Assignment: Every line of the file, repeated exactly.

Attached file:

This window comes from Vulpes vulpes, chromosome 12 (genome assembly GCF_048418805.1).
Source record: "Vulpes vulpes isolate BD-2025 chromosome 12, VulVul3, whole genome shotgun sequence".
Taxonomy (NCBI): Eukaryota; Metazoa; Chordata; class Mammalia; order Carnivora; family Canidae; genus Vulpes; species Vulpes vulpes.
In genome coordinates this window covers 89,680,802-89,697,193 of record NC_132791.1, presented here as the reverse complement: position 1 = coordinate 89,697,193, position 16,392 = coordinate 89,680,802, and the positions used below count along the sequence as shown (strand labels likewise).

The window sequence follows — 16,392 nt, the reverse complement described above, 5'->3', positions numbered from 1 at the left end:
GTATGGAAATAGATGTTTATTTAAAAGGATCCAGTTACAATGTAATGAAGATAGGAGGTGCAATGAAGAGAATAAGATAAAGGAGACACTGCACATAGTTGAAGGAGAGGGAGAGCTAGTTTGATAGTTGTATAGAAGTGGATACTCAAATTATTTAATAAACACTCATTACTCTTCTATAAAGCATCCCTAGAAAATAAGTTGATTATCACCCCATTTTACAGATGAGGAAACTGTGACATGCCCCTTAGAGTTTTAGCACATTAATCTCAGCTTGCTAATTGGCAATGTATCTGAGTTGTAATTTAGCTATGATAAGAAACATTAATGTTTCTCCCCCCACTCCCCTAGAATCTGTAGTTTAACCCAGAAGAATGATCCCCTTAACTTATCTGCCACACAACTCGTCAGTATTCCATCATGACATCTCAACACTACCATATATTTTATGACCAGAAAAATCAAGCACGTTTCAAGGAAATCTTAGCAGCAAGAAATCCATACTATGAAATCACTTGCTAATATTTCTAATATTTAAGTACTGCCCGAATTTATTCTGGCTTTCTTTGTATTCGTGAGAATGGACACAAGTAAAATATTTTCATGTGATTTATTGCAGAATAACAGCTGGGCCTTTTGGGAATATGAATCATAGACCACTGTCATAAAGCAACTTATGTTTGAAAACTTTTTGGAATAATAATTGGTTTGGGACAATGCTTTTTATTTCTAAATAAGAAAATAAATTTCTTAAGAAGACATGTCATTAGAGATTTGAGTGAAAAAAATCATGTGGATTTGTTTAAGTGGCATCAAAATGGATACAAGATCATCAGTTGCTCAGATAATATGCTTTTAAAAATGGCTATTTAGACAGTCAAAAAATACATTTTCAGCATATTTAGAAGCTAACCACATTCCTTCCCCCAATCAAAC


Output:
This window comes from Vulpes vulpes, chromosome 12 (genome assembly GCF_048418805.1).
Source record: "Vulpes vulpes isolate BD-2025 chromosome 12, VulVul3, whole genome shotgun sequence".
Taxonomy (NCBI): Eukaryota; Metazoa; Chordata; class Mammalia; order Carnivora; family Canidae; genus Vulpes; species Vulpes vulpes.
In genome coordinates this window covers 89,680,802-89,697,193 of record NC_132791.1, presented here as the reverse complement: position 1 = coordinate 89,697,193, position 16,392 = coordinate 89,680,802, and the positions used below count along the sequence as shown (strand labels likewise).

The window sequence follows — 16,392 nt, the reverse complement described above, 5'->3', positions numbered from 1 at the left end:
GTATGGAAATAGATGTTTATTTAAAAGGATCCAGTTACAATGTAATGAAGATAGGAGGTGCAATGAAGAGAATAAGATAAAGGAGACACTGCACATAGTTGAAGGAGAGGGAGAGCTAGTTTGATAGTTGTATAGAAGTGGATACTCAAATTATTTAATAAACACTCATTACTCTTCTATAAAGCATCCCTAGAAAATAAGTTGATTATCACCCCATTTTACAGATGAGGAAACTGTGACATGCCCCTTAGAGTTTTAGCACATTAATCTCAGCTTGCTAATTGGCAATGTATCTGAGTTGTAATTTAGCTATGATAAGAAACATTAATGTTTCTCCCCCCACTCCCCTAGAATCTGTAGTTTAACCCAGAAGAATGATCCCCTTAACTTATCTGCCACACAACTCGTCAGTATTCCATCATGACATCTCAACACTACCATATATTTTATGACCAGAAAAATCAAGCACGTTTCAAGGAAATCTTAGCAGCAAGAAATCCATACTATGAAATCACTTGCTAATATTTCTAATATTTAAGTACTGCCCGAATTTATTCTGGCTTTCTTTGTATTCGTGAGAATGGACACAAGTAAAATATTTTCATGTGATTTATTGCAGAATAACAGCTGGGCCTTTTGGGAATATGAATCATAGACCACTGTCATAAAGCAACTTATGTTTGAAAACTTTTTGGAATAATAATTGGTTTGGGACAATGCTTTTTATTTCTAAATAAGAAAATAAATTTCTTAAGAAGACATGTCATTAGAGATTTGAGTGAAAAAAATCATGTGGATTTGTTTAAGTGGCATCAAAATGGATACAAGATCATCAGTTGCTCAGATAATATGCTTTTAAAAATGGCTATTTAGACAGTCAAAAAATACATTTTCAGCATATTTAGAAGCTAACCACATTCCTTCCCCCAATCAAAC